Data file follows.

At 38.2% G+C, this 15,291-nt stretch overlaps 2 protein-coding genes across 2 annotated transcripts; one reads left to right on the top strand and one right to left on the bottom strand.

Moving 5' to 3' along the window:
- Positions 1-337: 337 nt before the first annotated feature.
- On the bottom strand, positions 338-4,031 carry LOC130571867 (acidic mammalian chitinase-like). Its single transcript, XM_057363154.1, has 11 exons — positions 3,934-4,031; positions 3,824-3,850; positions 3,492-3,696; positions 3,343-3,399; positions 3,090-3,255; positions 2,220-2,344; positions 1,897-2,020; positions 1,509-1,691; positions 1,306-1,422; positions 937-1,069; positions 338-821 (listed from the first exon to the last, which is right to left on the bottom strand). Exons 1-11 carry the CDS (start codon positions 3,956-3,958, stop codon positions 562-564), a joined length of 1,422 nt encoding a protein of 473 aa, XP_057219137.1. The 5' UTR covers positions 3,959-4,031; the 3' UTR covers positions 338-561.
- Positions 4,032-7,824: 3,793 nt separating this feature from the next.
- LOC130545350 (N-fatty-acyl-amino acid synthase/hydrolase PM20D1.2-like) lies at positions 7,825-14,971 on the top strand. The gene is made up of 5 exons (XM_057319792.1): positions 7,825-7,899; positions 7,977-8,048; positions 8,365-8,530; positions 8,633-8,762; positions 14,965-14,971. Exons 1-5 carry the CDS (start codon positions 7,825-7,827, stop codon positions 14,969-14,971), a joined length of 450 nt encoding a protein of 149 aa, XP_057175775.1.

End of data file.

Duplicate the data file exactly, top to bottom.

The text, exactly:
At 38.2% G+C, this 15,291-nt stretch overlaps 2 protein-coding genes across 2 annotated transcripts; one reads left to right on the top strand and one right to left on the bottom strand.

Moving 5' to 3' along the window:
- Positions 1-337: 337 nt before the first annotated feature.
- On the bottom strand, positions 338-4,031 carry LOC130571867 (acidic mammalian chitinase-like). Its single transcript, XM_057363154.1, has 11 exons — positions 3,934-4,031; positions 3,824-3,850; positions 3,492-3,696; positions 3,343-3,399; positions 3,090-3,255; positions 2,220-2,344; positions 1,897-2,020; positions 1,509-1,691; positions 1,306-1,422; positions 937-1,069; positions 338-821 (listed from the first exon to the last, which is right to left on the bottom strand). Exons 1-11 carry the CDS (start codon positions 3,956-3,958, stop codon positions 562-564), a joined length of 1,422 nt encoding a protein of 473 aa, XP_057219137.1. The 5' UTR covers positions 3,959-4,031; the 3' UTR covers positions 338-561.
- Positions 4,032-7,824: 3,793 nt separating this feature from the next.
- LOC130545350 (N-fatty-acyl-amino acid synthase/hydrolase PM20D1.2-like) lies at positions 7,825-14,971 on the top strand. The gene is made up of 5 exons (XM_057319792.1): positions 7,825-7,899; positions 7,977-8,048; positions 8,365-8,530; positions 8,633-8,762; positions 14,965-14,971. Exons 1-5 carry the CDS (start codon positions 7,825-7,827, stop codon positions 14,969-14,971), a joined length of 450 nt encoding a protein of 149 aa, XP_057175775.1.